Ambassador Bears, Fred, and a Welcome Return - UPDATE May 6, 2018

Senior Bear Keeper Sharon Herrell sent a nice report on Ted, Lucky, Holly, and Tasha:

Bear News – May 6, 2018

TedTedYesterday, Ted showed us a good example of bear behavior proving itself. Our sweet Ted decided that the food on the scale wasn't as important as the food available to him on the ground. As he walked from small pile of seed to small pile of seed, Bear Educators waited to get his weight. He weighed in at 523 lbs, a gain of 8 lbs. He then enjoyed a brief, but cooling swim before walking back to his enclosure. We also recorded weights for the other bears. Lucky was 404 lbs., Holly was 250 lbs., and Tasha was 204 lbs.

In the interim, Tasha, who has been in her enclosure healing from a paw injury, was released into the big enclosure with Ted. Ted noticed Tasha on the mound and began making his gentle grunts to her. Tasha saw him and continued to stomp walk over the area Holly had marked the previous night. Both Ted and Tasha made eye contact; Tasha slowly walked up the mound still marking, while Ted sat near the rocks resting and watching the food shed. Lucky and HollyLucky and Holly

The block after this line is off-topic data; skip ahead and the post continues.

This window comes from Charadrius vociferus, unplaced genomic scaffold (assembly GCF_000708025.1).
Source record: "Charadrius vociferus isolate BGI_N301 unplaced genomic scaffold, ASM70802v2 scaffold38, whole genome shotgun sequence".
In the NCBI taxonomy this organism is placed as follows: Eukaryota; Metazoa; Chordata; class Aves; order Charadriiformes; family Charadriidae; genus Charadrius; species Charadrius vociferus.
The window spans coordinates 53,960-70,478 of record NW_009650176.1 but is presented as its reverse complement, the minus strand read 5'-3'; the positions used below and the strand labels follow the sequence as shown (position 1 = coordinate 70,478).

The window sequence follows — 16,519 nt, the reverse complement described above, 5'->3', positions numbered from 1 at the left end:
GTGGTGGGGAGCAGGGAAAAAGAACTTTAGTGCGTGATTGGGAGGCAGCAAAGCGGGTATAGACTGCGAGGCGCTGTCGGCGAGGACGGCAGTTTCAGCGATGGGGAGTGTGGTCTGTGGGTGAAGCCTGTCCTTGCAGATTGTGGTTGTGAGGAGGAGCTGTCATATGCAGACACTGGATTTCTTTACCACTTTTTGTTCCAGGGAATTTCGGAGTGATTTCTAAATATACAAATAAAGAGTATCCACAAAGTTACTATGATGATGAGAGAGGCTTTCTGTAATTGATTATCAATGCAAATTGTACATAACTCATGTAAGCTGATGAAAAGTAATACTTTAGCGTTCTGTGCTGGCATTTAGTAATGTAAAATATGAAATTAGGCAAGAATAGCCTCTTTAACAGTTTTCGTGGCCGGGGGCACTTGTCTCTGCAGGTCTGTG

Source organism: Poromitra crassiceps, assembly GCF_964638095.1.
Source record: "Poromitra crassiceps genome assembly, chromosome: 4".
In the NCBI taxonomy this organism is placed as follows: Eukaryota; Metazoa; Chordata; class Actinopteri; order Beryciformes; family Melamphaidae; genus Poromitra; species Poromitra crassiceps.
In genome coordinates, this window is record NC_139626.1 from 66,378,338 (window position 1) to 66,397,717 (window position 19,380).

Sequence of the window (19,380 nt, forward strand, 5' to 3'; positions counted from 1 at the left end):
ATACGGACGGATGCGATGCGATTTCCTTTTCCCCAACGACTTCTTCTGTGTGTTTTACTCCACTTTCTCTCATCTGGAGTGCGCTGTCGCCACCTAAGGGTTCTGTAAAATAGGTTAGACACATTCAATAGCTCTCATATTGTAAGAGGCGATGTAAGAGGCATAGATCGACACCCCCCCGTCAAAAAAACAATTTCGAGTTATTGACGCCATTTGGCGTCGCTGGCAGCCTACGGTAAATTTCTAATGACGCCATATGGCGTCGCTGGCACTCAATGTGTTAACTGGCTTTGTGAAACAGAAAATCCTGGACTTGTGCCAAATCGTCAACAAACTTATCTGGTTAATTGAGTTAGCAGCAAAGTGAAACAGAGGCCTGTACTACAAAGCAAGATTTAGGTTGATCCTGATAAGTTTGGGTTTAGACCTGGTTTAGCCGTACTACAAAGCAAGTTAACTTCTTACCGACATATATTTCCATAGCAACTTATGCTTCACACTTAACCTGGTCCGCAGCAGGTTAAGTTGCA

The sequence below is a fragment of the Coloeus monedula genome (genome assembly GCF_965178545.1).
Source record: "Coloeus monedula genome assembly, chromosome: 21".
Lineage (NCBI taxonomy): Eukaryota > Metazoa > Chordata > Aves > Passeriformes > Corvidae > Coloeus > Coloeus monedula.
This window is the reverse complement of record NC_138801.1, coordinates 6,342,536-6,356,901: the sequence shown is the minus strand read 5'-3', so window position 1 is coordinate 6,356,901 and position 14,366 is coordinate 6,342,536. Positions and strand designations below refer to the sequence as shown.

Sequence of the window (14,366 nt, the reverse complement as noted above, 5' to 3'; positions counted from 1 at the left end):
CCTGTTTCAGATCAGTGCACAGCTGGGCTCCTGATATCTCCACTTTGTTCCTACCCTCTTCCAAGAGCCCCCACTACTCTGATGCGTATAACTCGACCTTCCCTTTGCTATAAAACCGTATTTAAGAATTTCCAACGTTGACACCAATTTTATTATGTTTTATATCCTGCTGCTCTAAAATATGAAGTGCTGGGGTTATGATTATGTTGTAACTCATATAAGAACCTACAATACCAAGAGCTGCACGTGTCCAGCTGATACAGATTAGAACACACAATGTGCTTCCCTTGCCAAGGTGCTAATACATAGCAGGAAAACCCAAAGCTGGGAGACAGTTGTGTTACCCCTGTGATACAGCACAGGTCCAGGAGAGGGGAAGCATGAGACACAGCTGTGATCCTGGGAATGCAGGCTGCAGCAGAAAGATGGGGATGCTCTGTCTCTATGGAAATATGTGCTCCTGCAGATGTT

Very late Friday evening one of our Pond Chat Moderators took a snapshot of little Tasha asleep near her water bowl. She had been playing contently with it and then fell asleep. Bears do amazing things and we keep learning expressive behaviors. Thank you to our Pond Chat Moderater cam drivers.

TashaTashaLucky and Holly again displayed their running and climbing abilities. As they settled down, both joined a Behind-the-Scenes group near the mound area to entertain us. Lucky is happy to be together with Holly. It does appear through observations he is still displaying some anxiety towards Tasha. My hopes are that we can work on this throughout the summer, but for now we will continue to rotate bears on a daily basis.

Thank you for your support.
Sharon Herrell, Senior Bearkeeper
North American Bear Center

Out the window at the WRI, 2-year-old Fred, one of Samantha’s 4 cubs from 2016, began the day with a visit. He has black fur but looks lighter here in the early sun. A white-throated sparrow gave a close-up look at its strikingly marked head.

And then came a welcome return. Midday, I thought I heard a tap on the window. Later, at my desk, I had confirmation. 8 and 4, named for the 2 spots at 8 o’clock and 4 o’clock on his left iris, was safely back from migration (likely to the southeast US coast). He got a double helping of bologna.

White-throated sparrowWhite-throated sparrow 8 & 4 gull eye8 & 4 gull eye FredFred


Thank you for all you do.

Lynn Rogers, Biologist, Wildlife Research Institute and North American Bear Center

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